by Sara Hussein
Eerie wails, explosive trumpets and ghostly moans. The sounds from the underwater recorders had a story to tell, even without a single intelligible word: the whales had stayed put.
The recordings gathered during the 2018-2019 winter in the freezing cold Arctic waters off Canada proved that a population of bowhead whales had skipped their usual migration south.
Scientists believe this behaviour — never previously detected — could be driven by the effects of climate change, and be a potential harbinger of shifting dynamics across the region’s ecosystem.
Ordinarily, the approximately 20,000 bowheads that make up the Bering-Chukchi-Beaufort (BCB) population around Canada have a fairly predictable migration pattern spanning 6,000 kilometres (3,700 miles).
They spend the winter in part of the Bering Sea, which lies between Russia and Alaska, and head north then east to the Beaufort Sea and Canada’s Amundsen Gulf in the summer, before returning in the autumn.
But in winter 2018-2019, something different happened. Residents in the Canadian region reported seeing bowheads long after they would normally have disappeared south.
A team of scientists decided to comb through hours of audio recorded by underwater devices that are dotted around the region for regular data collection, listening for unusual sounds.
They found them: the distinctive calls of bowhead whales that should have been in their southern winter grounds but had stayed put.
Assisted by a trained computer programme, they even found recordings of bowheads singing, a behaviour believed to be associated with mating, which has never been recorded in the summer grounds before.
The whale noises appeared in between 0.5 to 3.0 percent of recording files collected between October to April at four summer spots.
The finding was highly unusual: recordings from some of the same and separate sites in the summer grounds in previous years picked up no whale sounds after October or December, depending on the location.
“The evidence is clear that BCB bowheads overwintered in their summer foraging region in the eastern Beaufort Sea and Amundsen Gulf during the 2018-2019 winter and as far as we know, this is the first time it has been reported,” says the study published Wednesday in the Royal Society Open Science journal.
‘Ecosystem shift under way’
Less clear however is why this happened, with the authors positing various theories mostly linked to climate change.
One possible factor could be shifting ice cover, with less ice than usual seen in the summer grounds during the 2018-2019 winter season.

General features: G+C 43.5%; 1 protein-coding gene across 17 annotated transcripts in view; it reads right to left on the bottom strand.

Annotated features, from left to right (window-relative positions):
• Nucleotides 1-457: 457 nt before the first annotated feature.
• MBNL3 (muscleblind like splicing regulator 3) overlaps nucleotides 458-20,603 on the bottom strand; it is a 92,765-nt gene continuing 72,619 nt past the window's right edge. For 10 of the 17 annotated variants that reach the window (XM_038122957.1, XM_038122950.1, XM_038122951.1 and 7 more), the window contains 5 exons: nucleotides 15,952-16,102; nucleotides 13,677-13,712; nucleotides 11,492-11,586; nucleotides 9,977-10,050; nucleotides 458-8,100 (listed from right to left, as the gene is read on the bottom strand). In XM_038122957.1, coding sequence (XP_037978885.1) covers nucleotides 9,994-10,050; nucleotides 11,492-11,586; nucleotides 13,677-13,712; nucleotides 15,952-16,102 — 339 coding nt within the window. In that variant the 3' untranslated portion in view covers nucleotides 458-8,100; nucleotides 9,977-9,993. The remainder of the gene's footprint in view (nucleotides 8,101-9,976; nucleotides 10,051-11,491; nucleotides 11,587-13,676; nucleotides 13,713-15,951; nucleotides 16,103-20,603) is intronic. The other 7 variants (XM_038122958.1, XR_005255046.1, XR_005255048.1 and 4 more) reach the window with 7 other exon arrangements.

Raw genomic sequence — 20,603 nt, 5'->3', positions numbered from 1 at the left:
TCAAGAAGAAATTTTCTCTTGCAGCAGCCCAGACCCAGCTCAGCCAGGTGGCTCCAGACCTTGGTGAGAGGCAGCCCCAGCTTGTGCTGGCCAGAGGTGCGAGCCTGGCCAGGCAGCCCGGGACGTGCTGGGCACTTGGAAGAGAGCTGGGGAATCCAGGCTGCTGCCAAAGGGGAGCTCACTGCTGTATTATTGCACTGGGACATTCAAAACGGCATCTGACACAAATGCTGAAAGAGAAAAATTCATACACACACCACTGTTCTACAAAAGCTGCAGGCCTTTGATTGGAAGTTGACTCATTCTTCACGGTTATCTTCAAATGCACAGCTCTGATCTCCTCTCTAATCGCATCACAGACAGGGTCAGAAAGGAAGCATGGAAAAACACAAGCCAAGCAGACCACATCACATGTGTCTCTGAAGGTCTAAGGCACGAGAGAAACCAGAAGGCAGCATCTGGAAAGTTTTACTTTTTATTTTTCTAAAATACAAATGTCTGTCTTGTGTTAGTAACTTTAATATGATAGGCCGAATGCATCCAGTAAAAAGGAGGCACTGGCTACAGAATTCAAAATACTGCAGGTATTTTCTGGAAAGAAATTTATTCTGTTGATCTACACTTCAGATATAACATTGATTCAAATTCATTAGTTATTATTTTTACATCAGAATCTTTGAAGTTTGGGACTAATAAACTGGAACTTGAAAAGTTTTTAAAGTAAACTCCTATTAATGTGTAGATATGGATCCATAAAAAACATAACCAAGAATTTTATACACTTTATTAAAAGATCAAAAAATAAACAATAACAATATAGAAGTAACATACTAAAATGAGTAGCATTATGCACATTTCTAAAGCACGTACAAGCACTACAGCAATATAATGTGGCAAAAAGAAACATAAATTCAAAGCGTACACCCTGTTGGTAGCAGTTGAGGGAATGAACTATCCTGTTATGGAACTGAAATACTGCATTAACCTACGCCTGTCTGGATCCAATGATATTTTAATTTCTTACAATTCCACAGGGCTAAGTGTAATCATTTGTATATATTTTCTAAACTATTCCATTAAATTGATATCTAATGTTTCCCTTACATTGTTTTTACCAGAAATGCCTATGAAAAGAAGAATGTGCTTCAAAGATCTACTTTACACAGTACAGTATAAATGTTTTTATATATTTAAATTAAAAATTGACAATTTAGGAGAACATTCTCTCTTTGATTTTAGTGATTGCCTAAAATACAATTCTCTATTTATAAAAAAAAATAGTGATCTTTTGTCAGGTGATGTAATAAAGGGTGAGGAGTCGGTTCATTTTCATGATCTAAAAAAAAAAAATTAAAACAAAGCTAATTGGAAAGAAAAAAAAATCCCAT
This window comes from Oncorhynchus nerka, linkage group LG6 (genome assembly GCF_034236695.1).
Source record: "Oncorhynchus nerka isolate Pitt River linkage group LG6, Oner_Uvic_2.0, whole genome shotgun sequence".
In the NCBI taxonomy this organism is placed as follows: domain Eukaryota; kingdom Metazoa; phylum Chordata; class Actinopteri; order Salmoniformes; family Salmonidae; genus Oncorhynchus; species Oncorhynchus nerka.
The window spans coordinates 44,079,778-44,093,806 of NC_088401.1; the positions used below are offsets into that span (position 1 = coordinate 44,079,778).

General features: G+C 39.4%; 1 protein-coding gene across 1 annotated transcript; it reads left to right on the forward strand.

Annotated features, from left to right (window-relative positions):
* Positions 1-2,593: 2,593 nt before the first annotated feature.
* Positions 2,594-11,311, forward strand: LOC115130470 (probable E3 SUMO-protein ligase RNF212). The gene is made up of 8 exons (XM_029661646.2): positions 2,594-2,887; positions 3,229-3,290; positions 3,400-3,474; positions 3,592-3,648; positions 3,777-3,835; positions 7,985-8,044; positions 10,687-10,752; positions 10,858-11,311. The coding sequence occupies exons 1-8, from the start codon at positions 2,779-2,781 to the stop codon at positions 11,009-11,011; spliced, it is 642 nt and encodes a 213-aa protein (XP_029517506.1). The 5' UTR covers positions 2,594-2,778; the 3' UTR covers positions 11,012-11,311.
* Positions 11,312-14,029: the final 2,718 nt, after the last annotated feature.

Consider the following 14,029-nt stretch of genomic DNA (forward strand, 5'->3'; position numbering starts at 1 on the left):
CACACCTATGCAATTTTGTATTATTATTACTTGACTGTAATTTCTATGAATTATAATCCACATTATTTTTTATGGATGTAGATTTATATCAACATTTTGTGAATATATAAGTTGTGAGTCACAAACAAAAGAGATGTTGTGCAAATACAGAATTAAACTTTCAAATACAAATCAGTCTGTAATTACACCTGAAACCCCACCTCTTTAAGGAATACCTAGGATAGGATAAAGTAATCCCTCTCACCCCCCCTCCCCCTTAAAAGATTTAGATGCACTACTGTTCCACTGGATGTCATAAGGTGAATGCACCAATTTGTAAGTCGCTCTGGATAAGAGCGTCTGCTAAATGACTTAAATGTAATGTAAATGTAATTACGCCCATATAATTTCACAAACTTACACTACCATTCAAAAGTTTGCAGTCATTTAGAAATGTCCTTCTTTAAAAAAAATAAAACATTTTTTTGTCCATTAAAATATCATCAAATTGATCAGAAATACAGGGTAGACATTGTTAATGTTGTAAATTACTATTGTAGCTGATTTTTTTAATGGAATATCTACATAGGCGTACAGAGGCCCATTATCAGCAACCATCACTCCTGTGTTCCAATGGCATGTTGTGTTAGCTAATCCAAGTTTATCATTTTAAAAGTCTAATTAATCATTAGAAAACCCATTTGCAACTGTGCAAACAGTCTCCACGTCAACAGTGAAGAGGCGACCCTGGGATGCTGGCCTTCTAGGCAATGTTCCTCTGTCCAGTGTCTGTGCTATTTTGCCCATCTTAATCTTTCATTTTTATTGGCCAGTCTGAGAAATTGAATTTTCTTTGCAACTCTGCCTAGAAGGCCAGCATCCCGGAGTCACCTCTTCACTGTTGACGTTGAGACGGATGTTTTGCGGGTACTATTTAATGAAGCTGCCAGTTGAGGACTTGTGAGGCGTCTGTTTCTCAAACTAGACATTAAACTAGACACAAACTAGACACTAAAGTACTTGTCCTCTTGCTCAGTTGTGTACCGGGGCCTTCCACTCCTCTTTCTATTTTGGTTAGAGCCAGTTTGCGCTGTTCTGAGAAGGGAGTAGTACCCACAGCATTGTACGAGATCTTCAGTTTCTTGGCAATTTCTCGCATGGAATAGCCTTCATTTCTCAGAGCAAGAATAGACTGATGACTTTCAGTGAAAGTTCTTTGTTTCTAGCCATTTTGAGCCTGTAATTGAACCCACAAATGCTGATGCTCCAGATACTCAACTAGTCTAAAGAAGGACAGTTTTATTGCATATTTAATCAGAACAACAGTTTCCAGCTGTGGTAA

But the record minimum ice concentration actually came in 2015-2016.
That suggests “ice, and particularly timing and locations, is important but not the only factor,” said Stephen Insley of the Wildlife Conservation Society Canada, who helped lead the study.
Another possible explanation is “predator avoidance,” with the bowheads steering clear of orca whales that are more frequently seen in some areas as warming seas lead to decreased ice cover.
Other phenomena linked to climate change could also be at play, like the increasingly erratic and early summer plankton bloom — whales could be spending winter in their summer grounds to ensure they catch the key food source, the scientists suggest.
Insley suspects water temperature is playing a key role in the unusual behaviour, with bowheads known to avoid water outside a narrow range of around -0.5 to 2 degrees centigrade.
If the bowheads are responding to the effects of climate change, they would be far from alone, Insley told AFP.
“The whole region is undergoing dramatic change and we’re just seeing the beginning of it. Many sub-Arctic species are moving north,” he said.
“It’s a complete ecosystem shift under way and there will be winners and losers.”
The team is continuing to record in the region and hopes to correlate its data with information about ocean temperatures to determine any link.
“If the avoidance of warm ocean temperatures were the primary driver of this anomalous behaviour, it may be a significant warning sign for bowhead whales,” the study cautions.